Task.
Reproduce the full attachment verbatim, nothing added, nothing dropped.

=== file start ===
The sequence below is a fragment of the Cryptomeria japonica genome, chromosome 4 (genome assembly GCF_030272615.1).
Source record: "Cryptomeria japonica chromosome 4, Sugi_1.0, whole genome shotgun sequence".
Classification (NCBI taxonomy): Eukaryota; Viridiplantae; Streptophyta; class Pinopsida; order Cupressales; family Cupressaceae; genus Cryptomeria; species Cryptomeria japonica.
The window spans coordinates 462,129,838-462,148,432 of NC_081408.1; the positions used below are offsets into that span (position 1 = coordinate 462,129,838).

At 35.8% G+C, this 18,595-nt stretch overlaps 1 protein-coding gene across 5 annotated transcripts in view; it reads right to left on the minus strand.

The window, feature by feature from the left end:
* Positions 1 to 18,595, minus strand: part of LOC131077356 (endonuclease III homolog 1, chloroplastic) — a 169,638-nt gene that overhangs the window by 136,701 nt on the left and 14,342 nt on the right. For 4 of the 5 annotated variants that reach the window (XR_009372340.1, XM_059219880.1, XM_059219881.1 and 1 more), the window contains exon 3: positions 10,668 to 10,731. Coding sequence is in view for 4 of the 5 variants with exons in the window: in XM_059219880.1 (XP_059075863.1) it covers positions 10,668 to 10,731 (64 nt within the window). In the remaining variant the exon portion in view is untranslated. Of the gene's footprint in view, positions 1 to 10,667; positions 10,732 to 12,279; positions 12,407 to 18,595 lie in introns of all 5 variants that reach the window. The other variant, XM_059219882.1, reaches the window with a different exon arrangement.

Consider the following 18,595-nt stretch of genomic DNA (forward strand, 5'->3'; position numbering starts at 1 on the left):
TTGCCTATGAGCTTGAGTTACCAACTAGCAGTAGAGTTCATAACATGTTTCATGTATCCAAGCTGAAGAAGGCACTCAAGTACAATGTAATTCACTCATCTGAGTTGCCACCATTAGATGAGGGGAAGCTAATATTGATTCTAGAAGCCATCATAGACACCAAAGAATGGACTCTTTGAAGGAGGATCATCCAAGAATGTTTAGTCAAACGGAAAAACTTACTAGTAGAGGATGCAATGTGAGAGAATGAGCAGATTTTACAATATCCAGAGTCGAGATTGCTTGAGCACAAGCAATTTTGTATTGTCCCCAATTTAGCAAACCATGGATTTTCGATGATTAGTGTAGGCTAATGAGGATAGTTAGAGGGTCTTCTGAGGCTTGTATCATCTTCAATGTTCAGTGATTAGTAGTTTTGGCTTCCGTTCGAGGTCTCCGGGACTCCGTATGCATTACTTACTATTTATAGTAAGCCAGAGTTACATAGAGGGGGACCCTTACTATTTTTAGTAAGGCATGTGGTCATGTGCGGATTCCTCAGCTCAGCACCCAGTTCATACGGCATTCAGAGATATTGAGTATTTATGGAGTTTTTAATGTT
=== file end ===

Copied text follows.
The sequence below is a fragment of the Cryptomeria japonica genome, chromosome 4 (genome assembly GCF_030272615.1).
Source record: "Cryptomeria japonica chromosome 4, Sugi_1.0, whole genome shotgun sequence".
Classification (NCBI taxonomy): Eukaryota; Viridiplantae; Streptophyta; class Pinopsida; order Cupressales; family Cupressaceae; genus Cryptomeria; species Cryptomeria japonica.
The window spans coordinates 462,129,838-462,148,432 of NC_081408.1; the positions used below are offsets into that span (position 1 = coordinate 462,129,838).

At 35.8% G+C, this 18,595-nt stretch overlaps 1 protein-coding gene across 5 annotated transcripts in view; it reads right to left on the minus strand.

The window, feature by feature from the left end:
* Positions 1 to 18,595, minus strand: part of LOC131077356 (endonuclease III homolog 1, chloroplastic) — a 169,638-nt gene that overhangs the window by 136,701 nt on the left and 14,342 nt on the right. For 4 of the 5 annotated variants that reach the window (XR_009372340.1, XM_059219880.1, XM_059219881.1 and 1 more), the window contains exon 3: positions 10,668 to 10,731. Coding sequence is in view for 4 of the 5 variants with exons in the window: in XM_059219880.1 (XP_059075863.1) it covers positions 10,668 to 10,731 (64 nt within the window). In the remaining variant the exon portion in view is untranslated. Of the gene's footprint in view, positions 1 to 10,667; positions 10,732 to 12,279; positions 12,407 to 18,595 lie in introns of all 5 variants that reach the window. The other variant, XM_059219882.1, reaches the window with a different exon arrangement.

Consider the following 18,595-nt stretch of genomic DNA (forward strand, 5'->3'; position numbering starts at 1 on the left):
TTGCCTATGAGCTTGAGTTACCAACTAGCAGTAGAGTTCATAACATGTTTCATGTATCCAAGCTGAAGAAGGCACTCAAGTACAATGTAATTCACTCATCTGAGTTGCCACCATTAGATGAGGGGAAGCTAATATTGATTCTAGAAGCCATCATAGACACCAAAGAATGGACTCTTTGAAGGAGGATCATCCAAGAATGTTTAGTCAAACGGAAAAACTTACTAGTAGAGGATGCAATGTGAGAGAATGAGCAGATTTTACAATATCCAGAGTCGAGATTGCTTGAGCACAAGCAATTTTGTATTGTCCCCAATTTAGCAAACCATGGATTTTCGATGATTAGTGTAGGCTAATGAGGATAGTTAGAGGGTCTTCTGAGGCTTGTATCATCTTCAATGTTCAGTGATTAGTAGTTTTGGCTTCCGTTCGAGGTCTCCGGGACTCCGTATGCATTACTTACTATTTATAGTAAGCCAGAGTTACATAGAGGGGGACCCTTACTATTTTTAGTAAGGCATGTGGTCATGTGCGGATTCCTCAGCTCAGCACCCAGTTCATACGGCATTCAGAGATATTGAGTATTTATGGAGTTTTTAATGTT